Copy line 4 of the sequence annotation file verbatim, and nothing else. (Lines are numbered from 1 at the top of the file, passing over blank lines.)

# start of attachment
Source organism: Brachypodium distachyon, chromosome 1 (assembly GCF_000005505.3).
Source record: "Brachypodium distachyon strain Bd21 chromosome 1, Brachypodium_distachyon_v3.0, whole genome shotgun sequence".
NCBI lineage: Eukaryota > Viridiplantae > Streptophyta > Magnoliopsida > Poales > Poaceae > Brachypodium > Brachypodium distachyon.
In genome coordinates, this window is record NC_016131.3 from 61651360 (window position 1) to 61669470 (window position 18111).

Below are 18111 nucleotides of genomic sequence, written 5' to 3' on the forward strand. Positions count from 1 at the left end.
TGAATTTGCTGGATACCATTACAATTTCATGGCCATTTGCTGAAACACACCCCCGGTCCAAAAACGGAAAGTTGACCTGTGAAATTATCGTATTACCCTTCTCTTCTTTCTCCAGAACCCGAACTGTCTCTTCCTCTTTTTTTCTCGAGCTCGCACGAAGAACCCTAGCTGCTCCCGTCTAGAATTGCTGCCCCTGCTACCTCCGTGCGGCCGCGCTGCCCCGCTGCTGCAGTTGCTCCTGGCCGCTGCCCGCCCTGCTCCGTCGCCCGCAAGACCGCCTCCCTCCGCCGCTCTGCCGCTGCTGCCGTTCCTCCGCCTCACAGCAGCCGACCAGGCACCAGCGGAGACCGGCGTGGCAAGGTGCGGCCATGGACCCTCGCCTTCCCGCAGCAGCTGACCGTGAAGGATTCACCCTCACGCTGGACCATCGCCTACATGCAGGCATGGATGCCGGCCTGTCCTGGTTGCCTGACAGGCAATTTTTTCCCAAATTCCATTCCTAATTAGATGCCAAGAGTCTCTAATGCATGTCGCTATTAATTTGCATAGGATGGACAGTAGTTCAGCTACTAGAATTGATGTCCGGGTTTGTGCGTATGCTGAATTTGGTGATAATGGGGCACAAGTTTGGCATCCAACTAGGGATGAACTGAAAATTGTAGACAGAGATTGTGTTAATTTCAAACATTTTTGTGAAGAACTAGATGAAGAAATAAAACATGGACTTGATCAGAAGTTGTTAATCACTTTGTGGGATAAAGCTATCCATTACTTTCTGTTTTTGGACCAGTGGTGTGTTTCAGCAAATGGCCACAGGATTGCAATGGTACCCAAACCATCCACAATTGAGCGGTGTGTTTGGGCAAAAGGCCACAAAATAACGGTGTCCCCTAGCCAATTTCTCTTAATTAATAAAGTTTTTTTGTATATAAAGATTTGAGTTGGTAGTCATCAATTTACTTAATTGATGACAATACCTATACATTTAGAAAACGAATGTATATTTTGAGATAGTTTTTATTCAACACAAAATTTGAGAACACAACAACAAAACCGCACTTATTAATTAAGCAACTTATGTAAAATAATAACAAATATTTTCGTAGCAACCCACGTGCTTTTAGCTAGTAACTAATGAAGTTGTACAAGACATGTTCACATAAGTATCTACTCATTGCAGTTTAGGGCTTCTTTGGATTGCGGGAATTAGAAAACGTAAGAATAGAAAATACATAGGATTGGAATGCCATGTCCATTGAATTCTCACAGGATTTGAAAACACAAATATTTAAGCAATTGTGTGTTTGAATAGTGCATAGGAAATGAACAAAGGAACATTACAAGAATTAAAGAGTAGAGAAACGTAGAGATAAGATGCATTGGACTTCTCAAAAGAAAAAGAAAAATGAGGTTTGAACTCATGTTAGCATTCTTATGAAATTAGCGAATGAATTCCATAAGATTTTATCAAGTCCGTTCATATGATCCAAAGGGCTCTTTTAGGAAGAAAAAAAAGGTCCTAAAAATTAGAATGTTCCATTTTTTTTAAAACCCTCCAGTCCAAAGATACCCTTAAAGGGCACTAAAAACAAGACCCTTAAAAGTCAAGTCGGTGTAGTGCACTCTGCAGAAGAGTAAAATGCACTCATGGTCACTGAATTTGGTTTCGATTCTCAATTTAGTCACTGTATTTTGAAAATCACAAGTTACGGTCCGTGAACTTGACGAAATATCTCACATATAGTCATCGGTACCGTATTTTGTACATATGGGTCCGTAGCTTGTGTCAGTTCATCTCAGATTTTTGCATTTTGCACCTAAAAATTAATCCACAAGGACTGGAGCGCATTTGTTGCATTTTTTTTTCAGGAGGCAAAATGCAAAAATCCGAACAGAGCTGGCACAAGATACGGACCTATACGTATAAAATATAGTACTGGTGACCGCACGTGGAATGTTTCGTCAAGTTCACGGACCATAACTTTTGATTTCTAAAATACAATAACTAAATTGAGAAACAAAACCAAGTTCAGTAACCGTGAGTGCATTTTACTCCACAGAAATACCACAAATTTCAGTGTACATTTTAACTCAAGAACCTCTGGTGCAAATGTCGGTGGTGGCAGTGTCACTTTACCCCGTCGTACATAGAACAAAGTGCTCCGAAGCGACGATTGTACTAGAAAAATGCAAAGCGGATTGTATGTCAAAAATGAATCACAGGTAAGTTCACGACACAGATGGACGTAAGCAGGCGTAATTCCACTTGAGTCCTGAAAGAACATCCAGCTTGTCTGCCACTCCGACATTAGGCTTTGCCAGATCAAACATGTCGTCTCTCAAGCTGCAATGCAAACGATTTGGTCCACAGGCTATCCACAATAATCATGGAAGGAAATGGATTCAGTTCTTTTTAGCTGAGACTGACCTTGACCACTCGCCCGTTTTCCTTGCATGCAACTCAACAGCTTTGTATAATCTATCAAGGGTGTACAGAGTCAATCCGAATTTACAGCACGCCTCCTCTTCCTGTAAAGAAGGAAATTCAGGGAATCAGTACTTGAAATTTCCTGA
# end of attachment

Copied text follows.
In genome coordinates, this window is record NC_016131.3 from 61651360 (window position 1) to 61669470 (window position 18111).